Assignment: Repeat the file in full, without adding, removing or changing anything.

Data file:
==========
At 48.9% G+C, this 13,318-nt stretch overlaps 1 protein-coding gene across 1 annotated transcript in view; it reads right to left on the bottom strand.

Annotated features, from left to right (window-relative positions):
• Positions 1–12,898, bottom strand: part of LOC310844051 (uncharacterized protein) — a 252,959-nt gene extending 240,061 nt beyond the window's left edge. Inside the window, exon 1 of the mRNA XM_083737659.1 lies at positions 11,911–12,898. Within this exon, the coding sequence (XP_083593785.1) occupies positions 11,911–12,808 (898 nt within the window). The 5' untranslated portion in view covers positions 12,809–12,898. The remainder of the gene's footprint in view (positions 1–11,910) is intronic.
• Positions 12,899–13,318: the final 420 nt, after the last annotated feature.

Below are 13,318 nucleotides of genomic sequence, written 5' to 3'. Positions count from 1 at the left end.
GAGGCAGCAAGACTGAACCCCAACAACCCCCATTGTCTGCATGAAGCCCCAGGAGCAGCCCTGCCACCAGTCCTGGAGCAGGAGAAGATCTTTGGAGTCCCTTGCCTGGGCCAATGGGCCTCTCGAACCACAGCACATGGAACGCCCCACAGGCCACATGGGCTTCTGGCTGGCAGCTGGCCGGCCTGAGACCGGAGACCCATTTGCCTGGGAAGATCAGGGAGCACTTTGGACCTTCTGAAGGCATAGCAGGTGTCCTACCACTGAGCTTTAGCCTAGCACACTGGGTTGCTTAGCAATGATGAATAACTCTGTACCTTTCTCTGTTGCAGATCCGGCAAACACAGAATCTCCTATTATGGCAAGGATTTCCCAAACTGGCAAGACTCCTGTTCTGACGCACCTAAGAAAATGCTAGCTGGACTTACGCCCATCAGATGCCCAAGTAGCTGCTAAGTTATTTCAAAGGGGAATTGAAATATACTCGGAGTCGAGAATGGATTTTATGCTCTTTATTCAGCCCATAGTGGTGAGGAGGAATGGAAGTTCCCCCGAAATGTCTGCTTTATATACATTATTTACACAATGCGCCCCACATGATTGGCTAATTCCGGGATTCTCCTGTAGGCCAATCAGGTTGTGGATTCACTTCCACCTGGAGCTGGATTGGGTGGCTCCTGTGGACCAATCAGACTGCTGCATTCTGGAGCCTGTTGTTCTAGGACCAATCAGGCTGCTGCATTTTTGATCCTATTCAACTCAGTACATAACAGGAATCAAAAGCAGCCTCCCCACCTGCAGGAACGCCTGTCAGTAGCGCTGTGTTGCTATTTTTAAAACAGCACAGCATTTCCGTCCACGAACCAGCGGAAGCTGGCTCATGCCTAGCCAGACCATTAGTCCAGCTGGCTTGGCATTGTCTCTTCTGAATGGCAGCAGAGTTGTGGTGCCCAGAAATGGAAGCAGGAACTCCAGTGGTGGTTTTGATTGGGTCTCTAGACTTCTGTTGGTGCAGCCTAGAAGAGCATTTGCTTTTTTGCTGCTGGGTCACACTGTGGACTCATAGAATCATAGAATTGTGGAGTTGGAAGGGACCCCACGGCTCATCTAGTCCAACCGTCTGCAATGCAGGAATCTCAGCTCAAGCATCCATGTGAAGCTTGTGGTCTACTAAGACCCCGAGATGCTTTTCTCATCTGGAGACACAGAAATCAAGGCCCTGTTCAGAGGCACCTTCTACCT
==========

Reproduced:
At 48.9% G+C, this 13,318-nt stretch overlaps 1 protein-coding gene across 1 annotated transcript in view; it reads right to left on the bottom strand.

Annotated features, from left to right (window-relative positions):
• Positions 1–12,898, bottom strand: part of LOC310844051 (uncharacterized protein) — a 252,959-nt gene extending 240,061 nt beyond the window's left edge. Inside the window, exon 1 of the mRNA XM_083737659.1 lies at positions 11,911–12,898. Within this exon, the coding sequence (XP_083593785.1) occupies positions 11,911–12,808 (898 nt within the window). The 5' untranslated portion in view covers positions 12,809–12,898. The remainder of the gene's footprint in view (positions 1–11,910) is intronic.
• Positions 12,899–13,318: the final 420 nt, after the last annotated feature.

Below are 13,318 nucleotides of genomic sequence, written 5' to 3'. Positions count from 1 at the left end.
GAGGCAGCAAGACTGAACCCCAACAACCCCCATTGTCTGCATGAAGCCCCAGGAGCAGCCCTGCCACCAGTCCTGGAGCAGGAGAAGATCTTTGGAGTCCCTTGCCTGGGCCAATGGGCCTCTCGAACCACAGCACATGGAACGCCCCACAGGCCACATGGGCTTCTGGCTGGCAGCTGGCCGGCCTGAGACCGGAGACCCATTTGCCTGGGAAGATCAGGGAGCACTTTGGACCTTCTGAAGGCATAGCAGGTGTCCTACCACTGAGCTTTAGCCTAGCACACTGGGTTGCTTAGCAATGATGAATAACTCTGTACCTTTCTCTGTTGCAGATCCGGCAAACACAGAATCTCCTATTATGGCAAGGATTTCCCAAACTGGCAAGACTCCTGTTCTGACGCACCTAAGAAAATGCTAGCTGGACTTACGCCCATCAGATGCCCAAGTAGCTGCTAAGTTATTTCAAAGGGGAATTGAAATATACTCGGAGTCGAGAATGGATTTTATGCTCTTTATTCAGCCCATAGTGGTGAGGAGGAATGGAAGTTCCCCCGAAATGTCTGCTTTATATACATTATTTACACAATGCGCCCCACATGATTGGCTAATTCCGGGATTCTCCTGTAGGCCAATCAGGTTGTGGATTCACTTCCACCTGGAGCTGGATTGGGTGGCTCCTGTGGACCAATCAGACTGCTGCATTCTGGAGCCTGTTGTTCTAGGACCAATCAGGCTGCTGCATTTTTGATCCTATTCAACTCAGTACATAACAGGAATCAAAAGCAGCCTCCCCACCTGCAGGAACGCCTGTCAGTAGCGCTGTGTTGCTATTTTTAAAACAGCACAGCATTTCCGTCCACGAACCAGCGGAAGCTGGCTCATGCCTAGCCAGACCATTAGTCCAGCTGGCTTGGCATTGTCTCTTCTGAATGGCAGCAGAGTTGTGGTGCCCAGAAATGGAAGCAGGAACTCCAGTGGTGGTTTTGATTGGGTCTCTAGACTTCTGTTGGTGCAGCCTAGAAGAGCATTTGCTTTTTTGCTGCTGGGTCACACTGTGGACTCATAGAATCATAGAATTGTGGAGTTGGAAGGGACCCCACGGCTCATCTAGTCCAACCGTCTGCAATGCAGGAATCTCAGCTCAAGCATCCATGTGAAGCTTGTGGTCTACTAAGACCCCGAGATGCTTTTCTCATCTGGAGACACAGAAATCAAGGCCCTGTTCAGAGGCACCTTCTACCT